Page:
"It is what the story decides, not I."

The conversation turned to physical strength, and Murakami's love of running. He talked about his work as a translator, claiming to do that as a hobby, just for fun. 


A part of the discussion that really interested me was Murakami describing how his novels are received in Asia, particularly Japan, in comparison to Europe, or America.  In the Western side of the world, Murakami claims that his readers are more analytical, and think about his novels much more logically than in Asia. Sometimes, I'm probably a little guilty of this, because Murakami's books often bring out the philosopher part of my brain. In Japan, however, the readers accept the changes of worlds/times/realities because they're next to the 'other' world all the time. Unlike Orpheus, Murakami said, because he had to go through all sorts of tasks to get to the other world. This mentality towards fiction makes a lot of sense, given the Japanese fiction I've read, and the several many Japanese films I've seen. Worlds blend together more here, and that is certainly true of Murakami's work.

To round off the event with audience questions, Murakami facepalmed at being asked which director he'd have to translate his novels into film, but his answer of David Lynch sounded about right to me. Finally, the conversation finished with comments about seaweed on Jura.

In an hour of Murakami talking, I took away a lot as both a reader and a writer. At the book signing, I blurted something about how overwhelmed I was, and thanked him for writing his books.
The signed book is now my prized possession. Really, I'm very grateful to have had the chance to go to this event - Murakami is deserving of all the admiration he receives.

Sunday, August 24, 2014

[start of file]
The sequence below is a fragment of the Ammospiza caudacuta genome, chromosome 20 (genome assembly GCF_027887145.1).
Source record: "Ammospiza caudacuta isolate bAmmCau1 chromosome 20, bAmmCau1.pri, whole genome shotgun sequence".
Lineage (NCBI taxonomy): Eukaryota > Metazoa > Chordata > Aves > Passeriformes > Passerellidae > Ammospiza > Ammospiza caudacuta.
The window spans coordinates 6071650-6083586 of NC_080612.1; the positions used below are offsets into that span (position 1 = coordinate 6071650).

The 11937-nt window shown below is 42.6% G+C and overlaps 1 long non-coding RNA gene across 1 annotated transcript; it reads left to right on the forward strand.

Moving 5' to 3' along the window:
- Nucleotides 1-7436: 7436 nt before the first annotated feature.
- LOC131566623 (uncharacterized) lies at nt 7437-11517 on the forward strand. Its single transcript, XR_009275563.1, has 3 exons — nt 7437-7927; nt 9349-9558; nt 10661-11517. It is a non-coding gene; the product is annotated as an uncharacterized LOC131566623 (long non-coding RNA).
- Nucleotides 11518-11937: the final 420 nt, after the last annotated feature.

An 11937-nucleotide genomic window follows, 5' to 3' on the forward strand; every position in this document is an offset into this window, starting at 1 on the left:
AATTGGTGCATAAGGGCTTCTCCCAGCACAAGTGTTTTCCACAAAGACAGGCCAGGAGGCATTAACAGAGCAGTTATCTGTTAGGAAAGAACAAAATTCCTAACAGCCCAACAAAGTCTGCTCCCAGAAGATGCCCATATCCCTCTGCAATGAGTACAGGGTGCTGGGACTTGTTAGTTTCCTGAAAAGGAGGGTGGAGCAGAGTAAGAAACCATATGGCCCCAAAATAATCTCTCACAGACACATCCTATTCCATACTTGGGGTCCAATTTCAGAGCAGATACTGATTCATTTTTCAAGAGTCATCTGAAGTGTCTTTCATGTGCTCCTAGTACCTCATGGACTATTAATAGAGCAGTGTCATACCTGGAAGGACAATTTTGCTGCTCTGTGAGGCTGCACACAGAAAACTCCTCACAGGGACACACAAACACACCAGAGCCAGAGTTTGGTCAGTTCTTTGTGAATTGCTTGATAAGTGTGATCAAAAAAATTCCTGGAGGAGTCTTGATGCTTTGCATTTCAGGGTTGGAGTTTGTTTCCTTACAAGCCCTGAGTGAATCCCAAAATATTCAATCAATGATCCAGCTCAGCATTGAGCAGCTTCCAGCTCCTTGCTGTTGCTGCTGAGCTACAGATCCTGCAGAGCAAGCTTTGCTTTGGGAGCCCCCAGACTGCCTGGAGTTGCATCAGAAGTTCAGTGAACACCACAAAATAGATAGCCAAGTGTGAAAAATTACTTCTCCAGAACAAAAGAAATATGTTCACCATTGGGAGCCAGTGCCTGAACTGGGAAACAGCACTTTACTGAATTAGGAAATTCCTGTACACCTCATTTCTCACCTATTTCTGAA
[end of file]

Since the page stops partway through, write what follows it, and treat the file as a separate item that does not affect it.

For Review: Middlesex ~ Jeffrey Eugenides

That this book still had a 3 for 2 Waterstones sticker when I took it off the bookshelf says something about how long I've had it waiting there. At 500+ pages with tiny script, I wanted to wait until I had the time to enjoy the book properly. By the end of my summer break, I had 10 days left, and I thought that this would do for that space of time. However, I ended up reading Middlesex over those ten days, plus then some, and read other things in between.

In fact, the book had been on my shelf long enough that I'd more or less forgotten what it was actually about. Middlesex is narrated by Calliope (Cal) who tells the story of the events leading to her birth as a hermaphrodite. The tale is not just of the history of her parents, but also her grandparents and their life in Greece. Suitably, then, Middlesex is narrated as a kind of Greek epic - lots of exposition, coincidences drawn to, romance, war, and tragedy. The first parts of the novel are about Cal's grandparents and their journey from war-torn Greece to America, and how they met and fell in love (one of the better love stories of the novel). They then have to live in work in their new country, where they give birth to Cal's father Milton. He, in turn, does his best to woo Tessie, and they marry and give birth to Cal. Here, for me, is where the novel really kicks into pace.

Middlesex took its time, I felt. The pacing was at places very slow, which is why I was able to put it down, read something else, and come back to it. Reading the novel, therefore, took much longer than I'd thought it would. But as Calliope narrates his/her own life, the story moves along at more enjoyable pace. Born into the world as a girl, the family doctor notices nothing out of the ordinary with Calliope, and so she grows up in dresses, at a girl's school, with girl friends, and the expectations of being a girl growing up. Puberty is a real source of struggle for Calliope, who has to deal with all the girls around her moving through adolescence, while she never gets her period, or develops breasts. Her romantic and sexual interests are only with her female friends and classmates, greating further anguish for her. Eugenides doesn't shy away from physical feeling, particularly surrounding sexual organs and genitalia - the sense that Calliope feels that something is very strange and very wrong stems from her understanding of her own body, and how it relates to others. It's only in an accident that another doctor discovers the truth about Calliope.

And here is part four of the novel, where at age fifteen Calliope becomes Cal, and allows himself to identify as male. He runs away to begin a new life in California, encountering problems not only with money and shelter, but with the various people he hitch hikes with along the way. The novel begins with birth, and ends with death, but also with a degree of hope for Cal, who has found it increasingly difficult to maintain any kind of romantic relationship his entire life. That said, I did want to know how Cal grew from fifteen and awkward, to a self-assured and apparently successful forty year old, but those were gaps that weren't filled.